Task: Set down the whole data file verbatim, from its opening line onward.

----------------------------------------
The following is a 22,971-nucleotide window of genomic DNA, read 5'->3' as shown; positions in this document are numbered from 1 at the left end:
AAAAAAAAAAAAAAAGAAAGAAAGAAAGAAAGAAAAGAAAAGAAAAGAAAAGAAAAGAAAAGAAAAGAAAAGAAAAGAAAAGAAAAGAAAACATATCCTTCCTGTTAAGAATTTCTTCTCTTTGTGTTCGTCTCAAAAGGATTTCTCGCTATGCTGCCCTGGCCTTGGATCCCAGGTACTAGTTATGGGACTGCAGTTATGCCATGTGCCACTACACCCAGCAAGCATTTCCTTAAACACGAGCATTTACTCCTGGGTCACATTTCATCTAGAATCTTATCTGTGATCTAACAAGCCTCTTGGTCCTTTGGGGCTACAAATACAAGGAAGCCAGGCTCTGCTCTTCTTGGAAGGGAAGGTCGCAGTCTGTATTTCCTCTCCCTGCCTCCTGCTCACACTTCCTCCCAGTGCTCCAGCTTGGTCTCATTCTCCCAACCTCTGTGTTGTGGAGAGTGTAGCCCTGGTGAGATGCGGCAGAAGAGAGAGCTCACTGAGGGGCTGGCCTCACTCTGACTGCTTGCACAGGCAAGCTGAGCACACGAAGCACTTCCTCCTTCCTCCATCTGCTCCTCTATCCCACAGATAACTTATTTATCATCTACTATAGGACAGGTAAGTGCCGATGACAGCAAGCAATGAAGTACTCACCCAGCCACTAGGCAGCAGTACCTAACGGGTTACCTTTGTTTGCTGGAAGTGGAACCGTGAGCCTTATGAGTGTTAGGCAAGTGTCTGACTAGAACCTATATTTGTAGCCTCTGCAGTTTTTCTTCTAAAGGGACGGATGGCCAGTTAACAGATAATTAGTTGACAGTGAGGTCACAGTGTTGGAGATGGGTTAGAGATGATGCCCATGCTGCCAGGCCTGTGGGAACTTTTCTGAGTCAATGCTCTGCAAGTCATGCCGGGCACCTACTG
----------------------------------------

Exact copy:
The following is a 22,971-nucleotide window of genomic DNA, read 5'->3' as shown; positions in this document are numbered from 1 at the left end:
AAAAAAAAAAAAAAAGAAAGAAAGAAAGAAAGAAAAGAAAAGAAAAGAAAAGAAAAGAAAAGAAAAGAAAAGAAAAGAAAAGAAAAGAAAACATATCCTTCCTGTTAAGAATTTCTTCTCTTTGTGTTCGTCTCAAAAGGATTTCTCGCTATGCTGCCCTGGCCTTGGATCCCAGGTACTAGTTATGGGACTGCAGTTATGCCATGTGCCACTACACCCAGCAAGCATTTCCTTAAACACGAGCATTTACTCCTGGGTCACATTTCATCTAGAATCTTATCTGTGATCTAACAAGCCTCTTGGTCCTTTGGGGCTACAAATACAAGGAAGCCAGGCTCTGCTCTTCTTGGAAGGGAAGGTCGCAGTCTGTATTTCCTCTCCCTGCCTCCTGCTCACACTTCCTCCCAGTGCTCCAGCTTGGTCTCATTCTCCCAACCTCTGTGTTGTGGAGAGTGTAGCCCTGGTGAGATGCGGCAGAAGAGAGAGCTCACTGAGGGGCTGGCCTCACTCTGACTGCTTGCACAGGCAAGCTGAGCACACGAAGCACTTCCTCCTTCCTCCATCTGCTCCTCTATCCCACAGATAACTTATTTATCATCTACTATAGGACAGGTAAGTGCCGATGACAGCAAGCAATGAAGTACTCACCCAGCCACTAGGCAGCAGTACCTAACGGGTTACCTTTGTTTGCTGGAAGTGGAACCGTGAGCCTTATGAGTGTTAGGCAAGTGTCTGACTAGAACCTATATTTGTAGCCTCTGCAGTTTTTCTTCTAAAGGGACGGATGGCCAGTTAACAGATAATTAGTTGACAGTGAGGTCACAGTGTTGGAGATGGGTTAGAGATGATGCCCATGCTGCCAGGCCTGTGGGAACTTTTCTGAGTCAATGCTCTGCAAGTCATGCCGGGCACCTACTG